I will always remember sipping hot chocolate in the famous Cafe Flores -- once the haunt of Jean-Paul Sartre and Simone de Beauvoir. The chocolate was exquisite and I kept the napkin, which I will proudly show to anyone who wants to see it.

I will always remember walking along the Seine for the first time and catching my initial glimpses of the famous monuments rising above the skyline.

I will always remember exploring the ancient churches and cathedrals like Notre Dame, Chartres, Sainte-Chapelle, Saint-Germain-des-Pres, and Saint-Etienne-du-Mont. There is in such places a real feeling of immensity and awe. I will always remember sitting quietly and watching the light pour through the stained glass.

I will always remember connecting with the history of philosophy and early university life in a deep way. I stood before the tombs of Rousseau, Descartes, and Voltaire (among others) and walked along the streets of the Latin Quarter and Chartres, where the university was born.

I will always remember gazing at the most magnificent art I have ever encountered. This includes the epic and monstrous paintings of David and Rubens. The mysterious and perplexing paintings of Da Vinci, Titian, and Watteau. The emotionally rich and spiritual paintings of La Tour and Murillo. The paintings of Van Gogh and Matisse that brim with a colorful and discordant energy. The statues were even more gripping. Seeing the "Winged Victory of Samothrace" was a deeply moving experience, as was seeing the "Marly Horses." The Louvre displays statuary perfectly.

I will always remember feeling the power of Omaha Beach and Pont-du-Hoc. It was rainy, cold, and dreary when we went, just like D-Day on June 6, 1944. The beautiful place somehow manages to whisper of courage, sacrifice, and loss.

I will always remember eating my first croque-monsieur (and second and third, for that matter). I also savored a wonderful duck dish with a sweet sauce in a tiny little restaurant near our hotel, along with the best potatoes au gratin and creme brulee I've ever consumed. I learned that nothing beats a French crepe with Nutella and banana for an afternoon snack on the Ile-de-la-Cite.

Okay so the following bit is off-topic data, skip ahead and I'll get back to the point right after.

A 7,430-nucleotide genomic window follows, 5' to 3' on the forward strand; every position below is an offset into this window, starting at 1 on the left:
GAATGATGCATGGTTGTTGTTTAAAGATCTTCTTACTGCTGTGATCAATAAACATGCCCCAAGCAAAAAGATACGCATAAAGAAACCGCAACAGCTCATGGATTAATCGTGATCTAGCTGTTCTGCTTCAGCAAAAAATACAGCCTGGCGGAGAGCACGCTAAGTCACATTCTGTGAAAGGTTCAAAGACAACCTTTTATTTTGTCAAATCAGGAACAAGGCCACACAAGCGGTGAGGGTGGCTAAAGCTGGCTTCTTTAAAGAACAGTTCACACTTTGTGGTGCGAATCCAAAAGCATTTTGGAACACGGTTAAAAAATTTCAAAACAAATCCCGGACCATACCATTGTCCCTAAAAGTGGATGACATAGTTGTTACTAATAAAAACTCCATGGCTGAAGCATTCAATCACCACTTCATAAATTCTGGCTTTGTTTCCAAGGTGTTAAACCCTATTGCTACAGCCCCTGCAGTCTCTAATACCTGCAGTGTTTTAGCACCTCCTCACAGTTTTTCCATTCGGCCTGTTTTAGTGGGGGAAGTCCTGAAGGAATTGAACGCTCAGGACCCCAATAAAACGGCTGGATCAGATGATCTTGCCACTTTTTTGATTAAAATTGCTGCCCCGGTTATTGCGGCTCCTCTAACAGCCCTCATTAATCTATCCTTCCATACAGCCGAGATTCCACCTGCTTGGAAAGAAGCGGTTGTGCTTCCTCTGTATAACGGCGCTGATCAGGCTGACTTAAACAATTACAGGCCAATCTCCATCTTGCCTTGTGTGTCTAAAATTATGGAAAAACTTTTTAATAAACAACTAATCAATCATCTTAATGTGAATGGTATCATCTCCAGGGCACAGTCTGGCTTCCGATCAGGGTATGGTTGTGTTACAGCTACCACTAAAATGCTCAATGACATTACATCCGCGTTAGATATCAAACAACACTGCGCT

I will always remember that things weren't perfect. It was sometimes cold and windy, and it was tiring to try to see so much. Our first day in Paris included being fined 25 Euros for not having our ticket to exit the train station. It also saw us encountering our first (and only) rude Parisian. We entered a restaurant around 5:30, which is very early to eat dinner in Paris. The waiter approach and snapped, "What do you want?" We explained we wanted to eat and he then went downstairs to rouse the chef. A few minutes later, a groggy and annoyed-looking cook emerged from the basement and proceeded to cook our meal. Actually, I don't think any of this was really"rudeness" per se, it was more us not following (or knowing) the usual protocol.

I will also remember how much I loved Ellie. Her sense of adventure and good taste made the trip all the more rewarding. Marrying her was the best decision I ever made. Je t'aime Ellie.

More pictures:

Ellie as chimera atop Notre Dame

Here is The Thinker. He is standing next to a famous statue.

Ellie at the Pompidou Center.

Watteau's "Pierrot"

The historic district in Chartres.

In the "Hall of Mirrors," Versailles

Second Floor of the Eiffel Tower, looking South

Alexandre III Bridge at night, Eiffel Tower in background

Arc de triomphe

Eiffel Tower at Night

Ellie meets Mona Lisa

Gardens of Versailles

At the Louvre

Children playing in a tree. (Given the low birthrate of France, I wasn't expecting to see any children. In reality, Paris is full of little French kids everywhere you look!)

German bunker -- Omaha Beach

Sacre Coeur

Cool sculpture in Monmartre

Ellie in a Crystal vanity at the Louvre (I think this is a cool picture)

The Musee d'Orsay

Marie-Antoinette's play hamlet, Versailles

Pei's pyramid, Louvre

Montparnasse cemetery -- final home to many famous people

The famous Hermaphrodite, Louvre

A Warm Beverage Break -- Champs-Elysees

The so-called "Rose Line," Saint Sulpice (for all you Da Vinci Code fans out there)

Notre Dame, South Side

The Goddess of Love and Beauty, standing next to a famous statue

Near the "Street of Straw" where many of the first university classes were held

American Cemetery, Omaha Beach (Notice how bundled Ellie is -- cold and wet!)

This is the Louvre's Metro Station -- They have art and ancient relics displayed in the subway station!

Ruben's room, Louvre (the paintings you see are all about 20 feet tall)

Matisse and me, Pompidou Center

Shakespeare and Company, a famous bookstore, Latin Quarter

Rodin's Garden, Hotel des Invalides and Eiffel Tower in background

The Pantheon

Tomb of Rousseau

Pont-du-Hoc, Normandy
Behind Chartres Cathedral, overlooking the town

We have literally hundreds more pictures. If you dare to ask, we will show them to you!